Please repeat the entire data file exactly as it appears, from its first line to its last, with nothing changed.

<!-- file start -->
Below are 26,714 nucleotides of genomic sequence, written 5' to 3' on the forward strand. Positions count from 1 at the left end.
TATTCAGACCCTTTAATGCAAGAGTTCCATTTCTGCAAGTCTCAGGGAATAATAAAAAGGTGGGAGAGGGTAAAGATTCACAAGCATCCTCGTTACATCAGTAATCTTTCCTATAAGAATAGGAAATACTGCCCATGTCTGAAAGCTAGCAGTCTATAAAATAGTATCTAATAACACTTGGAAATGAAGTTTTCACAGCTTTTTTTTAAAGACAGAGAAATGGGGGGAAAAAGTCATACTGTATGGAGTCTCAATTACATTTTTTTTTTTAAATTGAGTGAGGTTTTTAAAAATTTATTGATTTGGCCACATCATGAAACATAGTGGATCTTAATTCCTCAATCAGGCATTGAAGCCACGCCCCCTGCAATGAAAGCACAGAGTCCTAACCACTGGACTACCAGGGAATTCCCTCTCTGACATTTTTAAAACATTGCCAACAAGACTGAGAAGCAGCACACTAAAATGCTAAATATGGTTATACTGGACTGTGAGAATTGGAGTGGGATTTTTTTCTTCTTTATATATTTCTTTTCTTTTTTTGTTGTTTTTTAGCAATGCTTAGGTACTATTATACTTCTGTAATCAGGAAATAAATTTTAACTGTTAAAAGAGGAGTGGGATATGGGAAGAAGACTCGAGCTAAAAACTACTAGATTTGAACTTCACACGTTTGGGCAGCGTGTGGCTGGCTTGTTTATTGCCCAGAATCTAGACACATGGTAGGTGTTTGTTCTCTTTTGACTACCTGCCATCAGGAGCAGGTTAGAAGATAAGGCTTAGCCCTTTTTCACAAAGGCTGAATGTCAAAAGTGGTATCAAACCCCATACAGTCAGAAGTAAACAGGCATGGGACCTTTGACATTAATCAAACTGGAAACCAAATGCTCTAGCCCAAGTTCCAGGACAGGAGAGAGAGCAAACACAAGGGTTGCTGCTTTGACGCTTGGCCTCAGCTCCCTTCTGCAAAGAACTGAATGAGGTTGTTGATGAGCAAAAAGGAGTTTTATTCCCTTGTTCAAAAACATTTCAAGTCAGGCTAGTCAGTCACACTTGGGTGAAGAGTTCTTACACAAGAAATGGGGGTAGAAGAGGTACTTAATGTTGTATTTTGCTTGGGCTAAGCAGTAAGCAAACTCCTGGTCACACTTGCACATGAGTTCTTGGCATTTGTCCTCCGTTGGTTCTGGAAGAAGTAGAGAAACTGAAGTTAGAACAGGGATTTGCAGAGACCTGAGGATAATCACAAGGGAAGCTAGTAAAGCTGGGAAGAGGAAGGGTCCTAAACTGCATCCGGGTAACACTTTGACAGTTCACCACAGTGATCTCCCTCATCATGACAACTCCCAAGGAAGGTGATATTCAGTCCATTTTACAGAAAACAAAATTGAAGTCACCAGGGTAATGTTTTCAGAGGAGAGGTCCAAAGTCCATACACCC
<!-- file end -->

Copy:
Below are 26,714 nucleotides of genomic sequence, written 5' to 3' on the forward strand. Positions count from 1 at the left end.
TATTCAGACCCTTTAATGCAAGAGTTCCATTTCTGCAAGTCTCAGGGAATAATAAAAAGGTGGGAGAGGGTAAAGATTCACAAGCATCCTCGTTACATCAGTAATCTTTCCTATAAGAATAGGAAATACTGCCCATGTCTGAAAGCTAGCAGTCTATAAAATAGTATCTAATAACACTTGGAAATGAAGTTTTCACAGCTTTTTTTTAAAGACAGAGAAATGGGGGGAAAAAGTCATACTGTATGGAGTCTCAATTACATTTTTTTTTTTAAATTGAGTGAGGTTTTTAAAAATTTATTGATTTGGCCACATCATGAAACATAGTGGATCTTAATTCCTCAATCAGGCATTGAAGCCACGCCCCCTGCAATGAAAGCACAGAGTCCTAACCACTGGACTACCAGGGAATTCCCTCTCTGACATTTTTAAAACATTGCCAACAAGACTGAGAAGCAGCACACTAAAATGCTAAATATGGTTATACTGGACTGTGAGAATTGGAGTGGGATTTTTTTCTTCTTTATATATTTCTTTTCTTTTTTTGTTGTTTTTTAGCAATGCTTAGGTACTATTATACTTCTGTAATCAGGAAATAAATTTTAACTGTTAAAAGAGGAGTGGGATATGGGAAGAAGACTCGAGCTAAAAACTACTAGATTTGAACTTCACACGTTTGGGCAGCGTGTGGCTGGCTTGTTTATTGCCCAGAATCTAGACACATGGTAGGTGTTTGTTCTCTTTTGACTACCTGCCATCAGGAGCAGGTTAGAAGATAAGGCTTAGCCCTTTTTCACAAAGGCTGAATGTCAAAAGTGGTATCAAACCCCATACAGTCAGAAGTAAACAGGCATGGGACCTTTGACATTAATCAAACTGGAAACCAAATGCTCTAGCCCAAGTTCCAGGACAGGAGAGAGAGCAAACACAAGGGTTGCTGCTTTGACGCTTGGCCTCAGCTCCCTTCTGCAAAGAACTGAATGAGGTTGTTGATGAGCAAAAAGGAGTTTTATTCCCTTGTTCAAAAACATTTCAAGTCAGGCTAGTCAGTCACACTTGGGTGAAGAGTTCTTACACAAGAAATGGGGGTAGAAGAGGTACTTAATGTTGTATTTTGCTTGGGCTAAGCAGTAAGCAAACTCCTGGTCACACTTGCACATGAGTTCTTGGCATTTGTCCTCCGTTGGTTCTGGAAGAAGTAGAGAAACTGAAGTTAGAACAGGGATTTGCAGAGACCTGAGGATAATCACAAGGGAAGCTAGTAAAGCTGGGAAGAGGAAGGGTCCTAAACTGCATCCGGGTAACACTTTGACAGTTCACCACAGTGATCTCCCTCATCATGACAACTCCCAAGGAAGGTGATATTCAGTCCATTTTACAGAAAACAAAATTGAAGTCACCAGGGTAATGTTTTCAGAGGAGAGGTCCAAAGTCCATACACCC